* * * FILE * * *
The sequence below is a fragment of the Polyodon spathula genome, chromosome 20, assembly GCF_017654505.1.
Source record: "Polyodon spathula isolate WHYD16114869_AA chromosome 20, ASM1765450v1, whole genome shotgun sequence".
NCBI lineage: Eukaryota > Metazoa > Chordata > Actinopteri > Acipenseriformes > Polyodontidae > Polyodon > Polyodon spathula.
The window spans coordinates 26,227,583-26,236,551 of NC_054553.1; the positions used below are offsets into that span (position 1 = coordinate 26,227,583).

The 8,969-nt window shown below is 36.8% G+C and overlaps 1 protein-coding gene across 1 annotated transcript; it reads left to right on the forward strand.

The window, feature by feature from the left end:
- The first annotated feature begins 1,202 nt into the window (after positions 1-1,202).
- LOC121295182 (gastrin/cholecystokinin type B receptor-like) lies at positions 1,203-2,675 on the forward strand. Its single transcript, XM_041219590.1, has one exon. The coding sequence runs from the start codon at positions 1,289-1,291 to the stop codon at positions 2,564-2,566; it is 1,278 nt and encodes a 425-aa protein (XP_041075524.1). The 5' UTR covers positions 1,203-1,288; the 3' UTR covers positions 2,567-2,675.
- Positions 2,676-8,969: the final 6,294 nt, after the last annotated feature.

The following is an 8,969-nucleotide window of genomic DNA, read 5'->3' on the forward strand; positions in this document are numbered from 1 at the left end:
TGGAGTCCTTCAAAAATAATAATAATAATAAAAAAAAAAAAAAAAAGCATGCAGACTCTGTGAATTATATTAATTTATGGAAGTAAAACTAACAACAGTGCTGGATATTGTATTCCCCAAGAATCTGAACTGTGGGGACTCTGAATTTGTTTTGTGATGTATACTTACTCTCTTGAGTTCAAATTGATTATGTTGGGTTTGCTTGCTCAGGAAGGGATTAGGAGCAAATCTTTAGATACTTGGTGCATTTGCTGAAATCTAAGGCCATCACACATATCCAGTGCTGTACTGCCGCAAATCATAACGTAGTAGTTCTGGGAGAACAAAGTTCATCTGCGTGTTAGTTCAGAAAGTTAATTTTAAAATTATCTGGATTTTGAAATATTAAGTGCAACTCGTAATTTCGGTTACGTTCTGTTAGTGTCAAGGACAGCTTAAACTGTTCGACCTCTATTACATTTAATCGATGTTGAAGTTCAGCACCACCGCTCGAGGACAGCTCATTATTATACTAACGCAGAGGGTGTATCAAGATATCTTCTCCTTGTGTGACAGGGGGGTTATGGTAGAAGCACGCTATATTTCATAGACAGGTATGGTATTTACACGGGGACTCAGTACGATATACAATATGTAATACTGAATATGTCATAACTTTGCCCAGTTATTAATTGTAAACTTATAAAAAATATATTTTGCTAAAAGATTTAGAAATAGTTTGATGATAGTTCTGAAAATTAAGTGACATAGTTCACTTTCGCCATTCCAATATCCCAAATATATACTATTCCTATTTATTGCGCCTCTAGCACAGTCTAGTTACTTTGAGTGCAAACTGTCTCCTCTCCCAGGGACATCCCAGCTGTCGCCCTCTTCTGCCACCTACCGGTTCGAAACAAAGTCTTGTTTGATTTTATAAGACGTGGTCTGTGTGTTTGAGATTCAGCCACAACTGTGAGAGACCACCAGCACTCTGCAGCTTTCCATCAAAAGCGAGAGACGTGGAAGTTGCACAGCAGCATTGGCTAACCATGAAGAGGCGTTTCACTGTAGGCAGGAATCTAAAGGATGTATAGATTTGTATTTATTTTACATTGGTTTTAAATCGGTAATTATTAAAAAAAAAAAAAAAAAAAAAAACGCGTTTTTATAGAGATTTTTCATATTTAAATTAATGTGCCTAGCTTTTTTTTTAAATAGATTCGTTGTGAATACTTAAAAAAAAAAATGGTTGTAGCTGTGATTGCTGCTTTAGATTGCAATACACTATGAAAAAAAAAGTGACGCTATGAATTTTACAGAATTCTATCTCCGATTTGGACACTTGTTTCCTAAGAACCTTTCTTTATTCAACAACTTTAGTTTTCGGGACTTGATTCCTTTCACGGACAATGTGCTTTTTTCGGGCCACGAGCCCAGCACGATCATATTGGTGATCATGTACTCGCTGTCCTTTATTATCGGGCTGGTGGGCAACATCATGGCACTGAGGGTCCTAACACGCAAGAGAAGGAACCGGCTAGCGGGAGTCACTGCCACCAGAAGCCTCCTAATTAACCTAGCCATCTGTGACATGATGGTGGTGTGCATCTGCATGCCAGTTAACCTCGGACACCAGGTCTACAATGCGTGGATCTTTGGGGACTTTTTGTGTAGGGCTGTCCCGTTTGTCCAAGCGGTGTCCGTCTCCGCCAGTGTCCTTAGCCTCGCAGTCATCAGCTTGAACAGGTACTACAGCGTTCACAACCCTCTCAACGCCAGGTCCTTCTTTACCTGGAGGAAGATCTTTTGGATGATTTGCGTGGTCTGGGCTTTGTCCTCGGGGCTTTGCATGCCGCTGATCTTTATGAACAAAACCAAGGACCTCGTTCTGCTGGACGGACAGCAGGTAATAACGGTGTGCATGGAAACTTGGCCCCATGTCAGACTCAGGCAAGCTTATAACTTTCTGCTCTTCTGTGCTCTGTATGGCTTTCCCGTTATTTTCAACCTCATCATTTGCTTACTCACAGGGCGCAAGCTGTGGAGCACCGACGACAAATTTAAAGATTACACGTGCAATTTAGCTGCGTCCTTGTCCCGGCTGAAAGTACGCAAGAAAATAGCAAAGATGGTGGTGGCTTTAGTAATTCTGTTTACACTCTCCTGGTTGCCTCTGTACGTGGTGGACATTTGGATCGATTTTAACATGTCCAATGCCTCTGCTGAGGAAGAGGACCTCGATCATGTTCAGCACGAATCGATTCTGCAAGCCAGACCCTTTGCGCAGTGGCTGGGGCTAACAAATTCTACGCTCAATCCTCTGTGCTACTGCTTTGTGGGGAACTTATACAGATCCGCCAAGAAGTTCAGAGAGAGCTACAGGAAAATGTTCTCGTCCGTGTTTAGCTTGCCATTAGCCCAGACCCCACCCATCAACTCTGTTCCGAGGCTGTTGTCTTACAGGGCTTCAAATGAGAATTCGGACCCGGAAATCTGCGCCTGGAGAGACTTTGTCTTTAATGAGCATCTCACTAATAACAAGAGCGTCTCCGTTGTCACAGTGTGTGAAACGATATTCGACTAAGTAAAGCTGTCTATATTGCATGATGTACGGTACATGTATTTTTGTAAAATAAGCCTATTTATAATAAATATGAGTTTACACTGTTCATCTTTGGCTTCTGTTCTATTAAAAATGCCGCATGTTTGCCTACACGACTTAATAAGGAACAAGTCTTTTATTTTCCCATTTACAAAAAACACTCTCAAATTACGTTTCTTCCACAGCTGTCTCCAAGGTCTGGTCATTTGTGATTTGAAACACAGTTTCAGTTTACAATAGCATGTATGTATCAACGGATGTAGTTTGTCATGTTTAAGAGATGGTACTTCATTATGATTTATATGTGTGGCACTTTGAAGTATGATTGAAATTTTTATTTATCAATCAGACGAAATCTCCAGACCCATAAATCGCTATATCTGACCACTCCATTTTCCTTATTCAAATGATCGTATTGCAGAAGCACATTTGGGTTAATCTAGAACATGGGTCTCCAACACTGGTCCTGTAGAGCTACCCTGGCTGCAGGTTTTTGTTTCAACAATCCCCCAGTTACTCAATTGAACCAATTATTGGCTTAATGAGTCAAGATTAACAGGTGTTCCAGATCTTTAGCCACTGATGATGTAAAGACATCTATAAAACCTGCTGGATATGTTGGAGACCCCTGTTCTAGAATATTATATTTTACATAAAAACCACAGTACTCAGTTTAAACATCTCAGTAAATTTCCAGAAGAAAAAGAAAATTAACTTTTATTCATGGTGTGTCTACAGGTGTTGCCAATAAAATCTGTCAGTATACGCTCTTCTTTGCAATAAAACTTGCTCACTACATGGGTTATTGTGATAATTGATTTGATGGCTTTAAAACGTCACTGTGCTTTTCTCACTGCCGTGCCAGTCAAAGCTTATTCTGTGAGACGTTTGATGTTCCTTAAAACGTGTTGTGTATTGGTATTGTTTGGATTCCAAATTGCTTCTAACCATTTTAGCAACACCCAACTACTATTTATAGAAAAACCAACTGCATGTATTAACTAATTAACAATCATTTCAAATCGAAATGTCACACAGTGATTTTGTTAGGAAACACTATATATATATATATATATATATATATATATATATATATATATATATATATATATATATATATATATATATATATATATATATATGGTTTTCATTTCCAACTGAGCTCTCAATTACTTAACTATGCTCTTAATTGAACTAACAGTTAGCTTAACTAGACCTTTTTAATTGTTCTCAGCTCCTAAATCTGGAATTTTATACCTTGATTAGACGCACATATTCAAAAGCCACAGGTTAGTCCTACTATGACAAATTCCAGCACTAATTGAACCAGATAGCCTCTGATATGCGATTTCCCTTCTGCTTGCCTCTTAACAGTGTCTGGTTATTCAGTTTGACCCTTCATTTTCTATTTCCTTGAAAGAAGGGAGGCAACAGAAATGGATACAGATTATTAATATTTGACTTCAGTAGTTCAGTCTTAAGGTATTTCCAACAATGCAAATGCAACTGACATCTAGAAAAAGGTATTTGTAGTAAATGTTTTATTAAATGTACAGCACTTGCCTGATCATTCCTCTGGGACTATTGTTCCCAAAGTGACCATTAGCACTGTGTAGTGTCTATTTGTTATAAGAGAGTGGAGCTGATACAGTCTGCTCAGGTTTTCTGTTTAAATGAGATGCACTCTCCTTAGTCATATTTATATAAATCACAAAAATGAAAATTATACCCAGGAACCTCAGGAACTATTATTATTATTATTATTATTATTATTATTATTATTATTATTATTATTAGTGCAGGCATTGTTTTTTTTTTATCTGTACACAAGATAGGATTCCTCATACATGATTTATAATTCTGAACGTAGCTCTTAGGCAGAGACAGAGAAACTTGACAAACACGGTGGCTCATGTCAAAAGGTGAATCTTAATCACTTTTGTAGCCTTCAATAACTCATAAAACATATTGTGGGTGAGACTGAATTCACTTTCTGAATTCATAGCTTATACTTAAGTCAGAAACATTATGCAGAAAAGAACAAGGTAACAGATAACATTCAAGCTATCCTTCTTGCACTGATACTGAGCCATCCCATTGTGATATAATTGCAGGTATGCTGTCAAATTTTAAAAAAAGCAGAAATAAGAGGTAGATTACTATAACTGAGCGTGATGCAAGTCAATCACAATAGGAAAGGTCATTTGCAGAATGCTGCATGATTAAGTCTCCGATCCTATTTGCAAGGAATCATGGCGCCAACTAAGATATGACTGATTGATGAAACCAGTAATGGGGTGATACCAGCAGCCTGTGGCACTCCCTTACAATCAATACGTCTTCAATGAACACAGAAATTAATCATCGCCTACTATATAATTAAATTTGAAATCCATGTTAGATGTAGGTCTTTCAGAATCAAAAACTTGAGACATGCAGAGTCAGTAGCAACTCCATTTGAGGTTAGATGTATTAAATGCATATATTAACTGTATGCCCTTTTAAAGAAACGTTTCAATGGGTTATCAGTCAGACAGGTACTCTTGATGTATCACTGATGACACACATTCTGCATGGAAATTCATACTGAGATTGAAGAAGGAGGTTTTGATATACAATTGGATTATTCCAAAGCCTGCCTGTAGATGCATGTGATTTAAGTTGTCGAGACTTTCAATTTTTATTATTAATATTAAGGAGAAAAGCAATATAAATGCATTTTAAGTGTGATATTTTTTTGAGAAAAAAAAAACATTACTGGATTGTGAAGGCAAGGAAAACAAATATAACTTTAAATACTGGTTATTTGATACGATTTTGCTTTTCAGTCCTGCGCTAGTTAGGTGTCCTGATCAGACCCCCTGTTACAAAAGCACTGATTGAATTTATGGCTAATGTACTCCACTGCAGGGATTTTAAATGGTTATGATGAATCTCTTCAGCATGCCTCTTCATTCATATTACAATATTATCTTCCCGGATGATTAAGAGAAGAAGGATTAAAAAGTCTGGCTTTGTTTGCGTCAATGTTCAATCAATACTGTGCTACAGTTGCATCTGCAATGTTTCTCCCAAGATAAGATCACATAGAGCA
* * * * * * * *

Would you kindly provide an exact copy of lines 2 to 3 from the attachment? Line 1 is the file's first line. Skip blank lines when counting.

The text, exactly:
Source record: "Polyodon spathula isolate WHYD16114869_AA chromosome 20, ASM1765450v1, whole genome shotgun sequence".
NCBI lineage: Eukaryota > Metazoa > Chordata > Actinopteri > Acipenseriformes > Polyodontidae > Polyodon > Polyodon spathula.